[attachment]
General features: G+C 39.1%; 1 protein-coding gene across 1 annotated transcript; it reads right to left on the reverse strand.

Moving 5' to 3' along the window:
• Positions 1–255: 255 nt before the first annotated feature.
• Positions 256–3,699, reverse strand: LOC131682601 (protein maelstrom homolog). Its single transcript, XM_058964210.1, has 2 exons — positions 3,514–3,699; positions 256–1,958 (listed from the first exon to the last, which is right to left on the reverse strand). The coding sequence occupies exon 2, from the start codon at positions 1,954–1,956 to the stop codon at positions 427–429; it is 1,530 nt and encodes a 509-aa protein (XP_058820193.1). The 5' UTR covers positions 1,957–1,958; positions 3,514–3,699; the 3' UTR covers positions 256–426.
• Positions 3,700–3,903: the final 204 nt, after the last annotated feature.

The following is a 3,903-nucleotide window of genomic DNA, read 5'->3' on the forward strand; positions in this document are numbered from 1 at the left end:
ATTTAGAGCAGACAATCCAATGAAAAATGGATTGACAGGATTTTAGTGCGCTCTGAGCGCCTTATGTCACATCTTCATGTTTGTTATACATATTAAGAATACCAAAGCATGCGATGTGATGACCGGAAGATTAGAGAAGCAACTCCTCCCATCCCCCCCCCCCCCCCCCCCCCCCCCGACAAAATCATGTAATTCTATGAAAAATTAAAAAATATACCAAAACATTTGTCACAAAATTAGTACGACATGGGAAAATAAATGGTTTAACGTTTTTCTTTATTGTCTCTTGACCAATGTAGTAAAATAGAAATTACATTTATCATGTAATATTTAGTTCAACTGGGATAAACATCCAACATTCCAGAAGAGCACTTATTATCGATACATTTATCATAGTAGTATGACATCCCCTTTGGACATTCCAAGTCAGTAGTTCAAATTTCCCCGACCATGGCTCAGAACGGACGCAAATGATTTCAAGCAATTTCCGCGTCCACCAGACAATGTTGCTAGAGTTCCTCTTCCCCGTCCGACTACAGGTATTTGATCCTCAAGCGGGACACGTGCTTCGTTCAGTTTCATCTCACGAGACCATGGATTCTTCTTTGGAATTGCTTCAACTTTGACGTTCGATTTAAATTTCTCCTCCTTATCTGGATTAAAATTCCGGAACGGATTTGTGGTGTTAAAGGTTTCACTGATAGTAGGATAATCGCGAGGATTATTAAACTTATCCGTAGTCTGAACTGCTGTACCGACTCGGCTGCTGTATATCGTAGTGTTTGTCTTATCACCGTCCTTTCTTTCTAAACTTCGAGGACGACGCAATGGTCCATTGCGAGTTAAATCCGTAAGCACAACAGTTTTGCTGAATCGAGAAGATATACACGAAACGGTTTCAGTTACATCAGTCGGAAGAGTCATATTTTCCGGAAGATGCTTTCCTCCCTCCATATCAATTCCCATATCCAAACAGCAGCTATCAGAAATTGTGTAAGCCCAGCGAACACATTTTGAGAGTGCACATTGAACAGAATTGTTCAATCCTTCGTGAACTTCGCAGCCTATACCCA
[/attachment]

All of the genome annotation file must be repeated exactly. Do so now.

General features: G+C 39.1%; 1 protein-coding gene across 1 annotated transcript; it reads right to left on the reverse strand.

Moving 5' to 3' along the window:
• Positions 1–255: 255 nt before the first annotated feature.
• Positions 256–3,699, reverse strand: LOC131682601 (protein maelstrom homolog). Its single transcript, XM_058964210.1, has 2 exons — positions 3,514–3,699; positions 256–1,958 (listed from the first exon to the last, which is right to left on the reverse strand). The coding sequence occupies exon 2, from the start codon at positions 1,954–1,956 to the stop codon at positions 427–429; it is 1,530 nt and encodes a 509-aa protein (XP_058820193.1). The 5' UTR covers positions 1,957–1,958; positions 3,514–3,699; the 3' UTR covers positions 256–426.
• Positions 3,700–3,903: the final 204 nt, after the last annotated feature.

The following is a 3,903-nucleotide window of genomic DNA, read 5'->3' on the forward strand; positions in this document are numbered from 1 at the left end:
ATTTAGAGCAGACAATCCAATGAAAAATGGATTGACAGGATTTTAGTGCGCTCTGAGCGCCTTATGTCACATCTTCATGTTTGTTATACATATTAAGAATACCAAAGCATGCGATGTGATGACCGGAAGATTAGAGAAGCAACTCCTCCCATCCCCCCCCCCCCCCCCCCCCCCCCCGACAAAATCATGTAATTCTATGAAAAATTAAAAAATATACCAAAACATTTGTCACAAAATTAGTACGACATGGGAAAATAAATGGTTTAACGTTTTTCTTTATTGTCTCTTGACCAATGTAGTAAAATAGAAATTACATTTATCATGTAATATTTAGTTCAACTGGGATAAACATCCAACATTCCAGAAGAGCACTTATTATCGATACATTTATCATAGTAGTATGACATCCCCTTTGGACATTCCAAGTCAGTAGTTCAAATTTCCCCGACCATGGCTCAGAACGGACGCAAATGATTTCAAGCAATTTCCGCGTCCACCAGACAATGTTGCTAGAGTTCCTCTTCCCCGTCCGACTACAGGTATTTGATCCTCAAGCGGGACACGTGCTTCGTTCAGTTTCATCTCACGAGACCATGGATTCTTCTTTGGAATTGCTTCAACTTTGACGTTCGATTTAAATTTCTCCTCCTTATCTGGATTAAAATTCCGGAACGGATTTGTGGTGTTAAAGGTTTCACTGATAGTAGGATAATCGCGAGGATTATTAAACTTATCCGTAGTCTGAACTGCTGTACCGACTCGGCTGCTGTATATCGTAGTGTTTGTCTTATCACCGTCCTTTCTTTCTAAACTTCGAGGACGACGCAATGGTCCATTGCGAGTTAAATCCGTAAGCACAACAGTTTTGCTGAATCGAGAAGATATACACGAAACGGTTTCAGTTACATCAGTCGGAAGAGTCATATTTTCCGGAAGATGCTTTCCTCCCTCCATATCAATTCCCATATCCAAACAGCAGCTATCAGAAATTGTGTAAGCCCAGCGAACACATTTTGAGAGTGCACATTGAACAGAATTGTTCAATCCTTCGTGAACTTCGCAGCCTATACCCA